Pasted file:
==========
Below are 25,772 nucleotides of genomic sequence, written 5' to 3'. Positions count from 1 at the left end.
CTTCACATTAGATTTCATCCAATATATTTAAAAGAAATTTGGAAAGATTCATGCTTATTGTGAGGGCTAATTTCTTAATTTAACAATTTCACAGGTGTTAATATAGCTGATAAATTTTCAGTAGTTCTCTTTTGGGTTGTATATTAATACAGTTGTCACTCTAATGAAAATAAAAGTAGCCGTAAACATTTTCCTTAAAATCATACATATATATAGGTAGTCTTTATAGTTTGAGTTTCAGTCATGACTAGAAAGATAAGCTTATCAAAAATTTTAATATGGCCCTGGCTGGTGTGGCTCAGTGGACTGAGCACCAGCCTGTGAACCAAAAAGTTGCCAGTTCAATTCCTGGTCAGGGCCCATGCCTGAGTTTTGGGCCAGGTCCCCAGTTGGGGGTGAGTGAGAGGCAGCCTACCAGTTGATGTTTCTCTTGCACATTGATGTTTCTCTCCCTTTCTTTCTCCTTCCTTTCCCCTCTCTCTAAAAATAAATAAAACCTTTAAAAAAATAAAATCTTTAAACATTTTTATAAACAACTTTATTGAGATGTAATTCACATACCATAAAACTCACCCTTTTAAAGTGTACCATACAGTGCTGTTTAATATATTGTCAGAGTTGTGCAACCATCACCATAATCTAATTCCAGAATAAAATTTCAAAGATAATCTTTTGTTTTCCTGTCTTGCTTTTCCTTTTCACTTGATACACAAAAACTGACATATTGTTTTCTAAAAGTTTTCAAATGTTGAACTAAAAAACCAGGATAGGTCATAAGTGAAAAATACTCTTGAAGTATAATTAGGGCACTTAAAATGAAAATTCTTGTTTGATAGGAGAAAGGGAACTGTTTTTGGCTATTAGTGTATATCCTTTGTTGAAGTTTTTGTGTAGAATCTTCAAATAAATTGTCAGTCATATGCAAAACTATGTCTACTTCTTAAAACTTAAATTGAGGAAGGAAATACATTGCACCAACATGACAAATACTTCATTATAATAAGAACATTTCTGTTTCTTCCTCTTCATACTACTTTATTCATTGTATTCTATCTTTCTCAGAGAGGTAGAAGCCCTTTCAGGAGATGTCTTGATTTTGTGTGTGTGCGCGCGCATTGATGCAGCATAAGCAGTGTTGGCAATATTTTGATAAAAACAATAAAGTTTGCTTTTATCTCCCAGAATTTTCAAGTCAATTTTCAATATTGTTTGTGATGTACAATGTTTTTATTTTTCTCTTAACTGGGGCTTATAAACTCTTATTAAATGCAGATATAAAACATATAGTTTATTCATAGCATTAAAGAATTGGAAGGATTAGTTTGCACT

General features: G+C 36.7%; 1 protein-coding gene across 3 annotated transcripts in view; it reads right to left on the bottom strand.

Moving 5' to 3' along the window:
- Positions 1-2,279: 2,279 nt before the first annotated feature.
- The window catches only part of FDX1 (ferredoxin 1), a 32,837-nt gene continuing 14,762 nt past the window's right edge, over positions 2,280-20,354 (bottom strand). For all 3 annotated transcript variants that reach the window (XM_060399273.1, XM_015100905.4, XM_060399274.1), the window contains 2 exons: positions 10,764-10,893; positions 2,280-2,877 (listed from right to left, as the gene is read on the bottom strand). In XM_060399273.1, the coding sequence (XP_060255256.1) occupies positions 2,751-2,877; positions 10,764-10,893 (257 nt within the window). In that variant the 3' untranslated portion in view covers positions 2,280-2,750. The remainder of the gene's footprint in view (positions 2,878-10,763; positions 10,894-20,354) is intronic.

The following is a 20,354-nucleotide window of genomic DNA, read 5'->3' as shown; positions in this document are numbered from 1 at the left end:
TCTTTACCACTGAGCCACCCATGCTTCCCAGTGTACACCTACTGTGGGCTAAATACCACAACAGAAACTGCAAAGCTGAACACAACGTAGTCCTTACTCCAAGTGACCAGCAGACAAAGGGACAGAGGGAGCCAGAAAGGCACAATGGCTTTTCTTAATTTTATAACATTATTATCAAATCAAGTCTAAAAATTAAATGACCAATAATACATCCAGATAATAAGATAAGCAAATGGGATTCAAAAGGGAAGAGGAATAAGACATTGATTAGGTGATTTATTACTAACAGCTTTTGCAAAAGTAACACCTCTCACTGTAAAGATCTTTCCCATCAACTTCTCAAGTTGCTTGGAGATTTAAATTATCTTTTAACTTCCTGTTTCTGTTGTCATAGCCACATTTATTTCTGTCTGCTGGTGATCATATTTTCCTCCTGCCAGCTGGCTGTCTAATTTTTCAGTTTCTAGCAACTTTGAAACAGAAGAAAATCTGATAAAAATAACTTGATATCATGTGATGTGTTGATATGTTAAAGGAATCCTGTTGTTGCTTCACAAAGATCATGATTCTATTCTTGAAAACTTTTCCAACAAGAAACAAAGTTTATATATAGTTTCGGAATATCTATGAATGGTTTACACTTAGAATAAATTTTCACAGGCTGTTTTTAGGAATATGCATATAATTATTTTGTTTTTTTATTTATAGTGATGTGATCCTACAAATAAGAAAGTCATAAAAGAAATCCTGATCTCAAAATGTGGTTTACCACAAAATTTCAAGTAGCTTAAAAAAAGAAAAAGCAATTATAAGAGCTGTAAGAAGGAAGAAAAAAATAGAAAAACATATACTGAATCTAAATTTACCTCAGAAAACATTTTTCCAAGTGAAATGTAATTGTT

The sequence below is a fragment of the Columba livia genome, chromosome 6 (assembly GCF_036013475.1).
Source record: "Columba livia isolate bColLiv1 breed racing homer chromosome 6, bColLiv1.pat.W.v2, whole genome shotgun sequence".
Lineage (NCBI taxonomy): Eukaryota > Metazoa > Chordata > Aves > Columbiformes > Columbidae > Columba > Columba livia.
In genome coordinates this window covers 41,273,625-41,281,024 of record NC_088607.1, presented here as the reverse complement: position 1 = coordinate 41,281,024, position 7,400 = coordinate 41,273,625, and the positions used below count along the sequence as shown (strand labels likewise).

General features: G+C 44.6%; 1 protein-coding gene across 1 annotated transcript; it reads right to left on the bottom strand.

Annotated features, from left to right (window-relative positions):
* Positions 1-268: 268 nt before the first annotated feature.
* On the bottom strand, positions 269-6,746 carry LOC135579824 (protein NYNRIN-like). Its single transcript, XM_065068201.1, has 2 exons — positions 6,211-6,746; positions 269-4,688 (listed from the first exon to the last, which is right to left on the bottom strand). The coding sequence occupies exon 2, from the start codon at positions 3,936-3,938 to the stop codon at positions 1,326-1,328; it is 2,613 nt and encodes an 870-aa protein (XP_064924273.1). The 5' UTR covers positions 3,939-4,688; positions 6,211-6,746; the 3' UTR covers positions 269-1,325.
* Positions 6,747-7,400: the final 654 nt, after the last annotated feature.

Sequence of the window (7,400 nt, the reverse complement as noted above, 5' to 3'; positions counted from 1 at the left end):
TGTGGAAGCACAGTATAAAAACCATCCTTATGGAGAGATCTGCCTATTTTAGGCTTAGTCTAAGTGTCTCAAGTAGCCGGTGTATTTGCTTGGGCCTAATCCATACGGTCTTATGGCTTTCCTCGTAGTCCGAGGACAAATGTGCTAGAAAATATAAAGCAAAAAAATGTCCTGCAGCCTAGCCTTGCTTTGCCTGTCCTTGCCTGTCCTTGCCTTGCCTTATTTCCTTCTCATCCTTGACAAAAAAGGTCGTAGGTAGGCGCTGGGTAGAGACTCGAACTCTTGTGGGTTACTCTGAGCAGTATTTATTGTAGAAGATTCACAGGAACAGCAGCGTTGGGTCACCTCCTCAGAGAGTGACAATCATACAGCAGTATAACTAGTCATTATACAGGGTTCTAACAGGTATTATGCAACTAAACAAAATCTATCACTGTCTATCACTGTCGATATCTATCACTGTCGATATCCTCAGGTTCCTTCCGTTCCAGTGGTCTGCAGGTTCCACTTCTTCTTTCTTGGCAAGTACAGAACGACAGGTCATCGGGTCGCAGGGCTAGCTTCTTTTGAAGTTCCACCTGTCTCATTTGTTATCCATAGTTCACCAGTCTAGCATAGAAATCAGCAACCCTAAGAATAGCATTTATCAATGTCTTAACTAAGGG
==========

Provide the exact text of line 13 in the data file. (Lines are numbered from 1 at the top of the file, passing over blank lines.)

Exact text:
General features: G+C 44.6%; 1 protein-coding gene across 1 annotated transcript; it reads right to left on the bottom strand.